Jenn- Playing brass should really help. I played brass too. I think it helped. 

 

A lot of what we see others do looks easier than it really is. When I'm done singing, it zaps my energy for awhile afterwards. My intonation tends to be the first thing to go. I usually don't need to push things to the limit.

 

Don't give up!!! You'll only get better with practice. Unless you feel you have a deeper health issue that could be hindered, I wouldn't quit if I enjoyed it.

 

 

 

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It's been found in many scientific studies that most of us do not use our lungs to its fullest capacity. If we did, we would have better health and better efficiency in all our activities, singing included. It helps if we're relaxed and not worked up about performing because it automatically changes the way we breathe. Even during the various breathing exercises (excellent way to increase lung capacity utilization), we are always advised to relax. Jenn would be having a head start with her brass-playing experience :). I think it also helps if the vocal chords are relaxed, so talking less should not be considered disadvantageous. There probably isn't a connection between being a natural singer and being loud & talkative.  

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On 5/3/2017 at 3:17 AM, Rudi said:

Playing brass might be helpful for singing. You are using your lungs & diaphragm properly. My doctor told me "you are not using your lungs properly" which means that I dont breath deeply enough.

 

11 hours ago, Sreyashi Mukherjee said:

It's been found in many scientific studies that most of us do not use our lungs to its fullest capacity. If we did, we would have better health and better efficiency in all our activities, singing included. It helps if we're relaxed and not worked up about performing because it automatically changes the way we breathe. Even during the various breathing exercises (excellent way to increase lung capacity utilization), we are always advised to relax. Jenn would be having a head start with her brass-playing experience :). I think it also helps if the vocal chords are relaxed, so talking less should not be considered disadvantageous. There probably isn't a connection between being a natural singer and being loud & talkative.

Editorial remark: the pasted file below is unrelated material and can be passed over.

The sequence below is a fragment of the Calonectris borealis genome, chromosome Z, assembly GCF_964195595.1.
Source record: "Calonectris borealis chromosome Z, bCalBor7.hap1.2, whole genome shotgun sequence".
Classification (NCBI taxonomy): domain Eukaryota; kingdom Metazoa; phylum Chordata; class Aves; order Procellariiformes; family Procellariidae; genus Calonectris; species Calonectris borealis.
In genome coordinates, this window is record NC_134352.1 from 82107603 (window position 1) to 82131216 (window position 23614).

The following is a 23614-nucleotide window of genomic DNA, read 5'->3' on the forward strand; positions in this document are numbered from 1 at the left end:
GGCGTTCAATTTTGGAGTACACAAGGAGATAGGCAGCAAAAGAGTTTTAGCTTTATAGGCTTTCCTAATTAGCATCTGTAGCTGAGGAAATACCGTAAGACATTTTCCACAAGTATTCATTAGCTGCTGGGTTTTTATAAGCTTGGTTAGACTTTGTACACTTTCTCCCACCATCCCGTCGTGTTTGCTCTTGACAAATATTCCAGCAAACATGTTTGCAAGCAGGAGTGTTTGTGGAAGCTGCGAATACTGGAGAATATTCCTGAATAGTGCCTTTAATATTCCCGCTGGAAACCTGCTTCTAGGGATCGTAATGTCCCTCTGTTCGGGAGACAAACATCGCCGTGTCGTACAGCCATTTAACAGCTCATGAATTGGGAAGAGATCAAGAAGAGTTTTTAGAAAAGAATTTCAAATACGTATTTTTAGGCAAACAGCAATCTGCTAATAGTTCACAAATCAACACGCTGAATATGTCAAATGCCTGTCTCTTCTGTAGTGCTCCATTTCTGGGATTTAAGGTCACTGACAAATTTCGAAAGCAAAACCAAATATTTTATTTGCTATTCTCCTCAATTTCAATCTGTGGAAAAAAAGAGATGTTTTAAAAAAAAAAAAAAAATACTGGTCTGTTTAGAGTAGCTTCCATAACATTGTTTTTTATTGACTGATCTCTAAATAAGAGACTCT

I'm almost positive I don't breathe properly, especially under stress and possibly lousy lung capacity.  I'm not one to be able to hold a note for too long and I probably would benefit from some jogging or something of that sort to help that lung capacity.   I thought it was recommended to breathe so your tummy would rise and fall and not necessarily through the chest cavity?

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On 5/3/2017 at 0:01 PM, starise said:

Don't give up!!! You'll only get better with practice. Unless you feel you have a deeper health issue that could be hindered, I wouldn't quit if I enjoyed it.

I won't give it up, Tim.  I enjoy it too much.  However, I also can feel exhausted at times from singing, depending on various factors.  I'm on the ups now, so hopefully not so much an issue as a bit back.  Energy is a factor in that.

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Posted (edited)

10 hours ago, Pahchisme Plaid said:

 

I thought it was recommended to breathe so your tummy would rise and fall and not necessarily through the chest cavity?

Yes, you are correct. When we are filling our tummy with air, we are automatically using our lungs better. But most of the time, we take shallow breaths. Try a small exercise as an example : Close your eyes, picture yourself in a situation when you feel extremely peaceful and contended, then let out a long satisfied sigh. Notice that breath you took before sighing and observe how different it is from the way you normally breathe. The greater the difference, more the work to be done to improve breathing style :)    

 

I'm expected to start another set of voice lessons in the coming week (if I like my new teacher :P) and if I come across some good breathing exercises, I will share them here.

Edited by Sreyashi Mukherjee
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2 hours ago, Sreyashi Mukherjee said:

I'm expected to start another set of voice lessons in the coming week (if I like my new teacher :P) and if I come across some good breathing exercises, I will share them here.

 

That would be good. I'll keep an eye on this. Thanks Sreyashi

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As a singer, I wanted to include my thoughts. Others have alluded to what I am about to say... I just want to try and say it in a way that sinks directly into your awareness and makes immediate sense.